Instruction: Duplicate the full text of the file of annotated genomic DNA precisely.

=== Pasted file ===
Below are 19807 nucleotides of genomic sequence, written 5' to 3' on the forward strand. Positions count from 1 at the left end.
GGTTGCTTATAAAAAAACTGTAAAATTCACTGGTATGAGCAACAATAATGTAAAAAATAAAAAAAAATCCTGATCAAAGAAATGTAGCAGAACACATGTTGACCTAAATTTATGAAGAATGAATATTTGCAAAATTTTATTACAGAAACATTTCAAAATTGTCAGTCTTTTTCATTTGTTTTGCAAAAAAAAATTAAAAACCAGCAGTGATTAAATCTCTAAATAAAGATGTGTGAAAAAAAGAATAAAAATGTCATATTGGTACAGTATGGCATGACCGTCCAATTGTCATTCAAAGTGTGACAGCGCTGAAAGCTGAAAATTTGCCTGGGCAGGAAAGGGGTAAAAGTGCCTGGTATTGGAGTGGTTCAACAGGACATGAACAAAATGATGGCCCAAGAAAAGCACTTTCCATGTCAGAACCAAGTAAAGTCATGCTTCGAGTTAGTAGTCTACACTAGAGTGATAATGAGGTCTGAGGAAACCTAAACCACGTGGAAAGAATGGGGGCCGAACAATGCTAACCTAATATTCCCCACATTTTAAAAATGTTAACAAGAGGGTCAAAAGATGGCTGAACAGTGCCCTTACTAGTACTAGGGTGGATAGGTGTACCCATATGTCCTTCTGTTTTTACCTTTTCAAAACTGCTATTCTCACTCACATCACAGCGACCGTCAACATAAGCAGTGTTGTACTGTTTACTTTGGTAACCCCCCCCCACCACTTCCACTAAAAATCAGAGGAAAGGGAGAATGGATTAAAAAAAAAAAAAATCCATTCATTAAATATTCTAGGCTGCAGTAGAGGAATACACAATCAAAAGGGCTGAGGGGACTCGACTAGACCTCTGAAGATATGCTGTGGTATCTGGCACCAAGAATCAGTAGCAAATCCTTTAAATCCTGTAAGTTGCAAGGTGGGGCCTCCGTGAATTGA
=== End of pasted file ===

Below are 19807 nucleotides of genomic sequence, written 5' to 3' on the forward strand. Positions count from 1 at the left end.
GGTTGCTTATAAAAAAACTGTAAAATTCACTGGTATGAGCAACAATAATGTAAAAAATAAAAAAAAATCCTGATCAAAGAAATGTAGCAGAACACATGTTGACCTAAATTTATGAAGAATGAATATTTGCAAAATTTTATTACAGAAACATTTCAAAATTGTCAGTCTTTTTCATTTGTTTTGCAAAAAAAAATTAAAAACCAGCAGTGATTAAATCTCTAAATAAAGATGTGTGAAAAAAAGAATAAAAATGTCATATTGGTACAGTATGGCATGACCGTCCAATTGTCATTCAAAGTGTGACAGCGCTGAAAGCTGAAAATTTGCCTGGGCAGGAAAGGGGTAAAAGTGCCTGGTATTGGAGTGGTTCAACAGGACATGAACAAAATGATGGCCCAAGAAAAGCACTTTCCATGTCAGAACCAAGTAAAGTCATGCTTCGAGTTAGTAGTCTACACTAGAGTGATAATGAGGTCTGAGGAAACCTAAACCACGTGGAAAGAATGGGGGCCGAACAATGCTAACCTAATATTCCCCACATTTTAAAAATGTTAACAAGAGGGTCAAAAGATGGCTGAACAGTGCCCTTACTAGTACTAGGGTGGATAGGTGTACCCATATGTCCTTCTGTTTTTACCTTTTCAAAACTGCTATTCTCACTCACATCACAGCGACCGTCAACATAAGCAGTGTTGTACTGTTTACTTTGGTAACCCCCCCCCACCACTTCCACTAAAAATCAGAGGAAAGGGAGAATGGATTAAAAAAAAAAAAAATCCATTCATTAAATATTCTAGGCTGCAGTAGAGGAATACACAATCAAAAGGGCTGAGGGGACTCGACTAGACCTCTGAAGATATGCTGTGGTATCTGGCACCAAGAATCAGTAGCAAATCCTTTAAATCCTGTAAGTTGCAAGGTGGGGCCTCCGTGAATTGA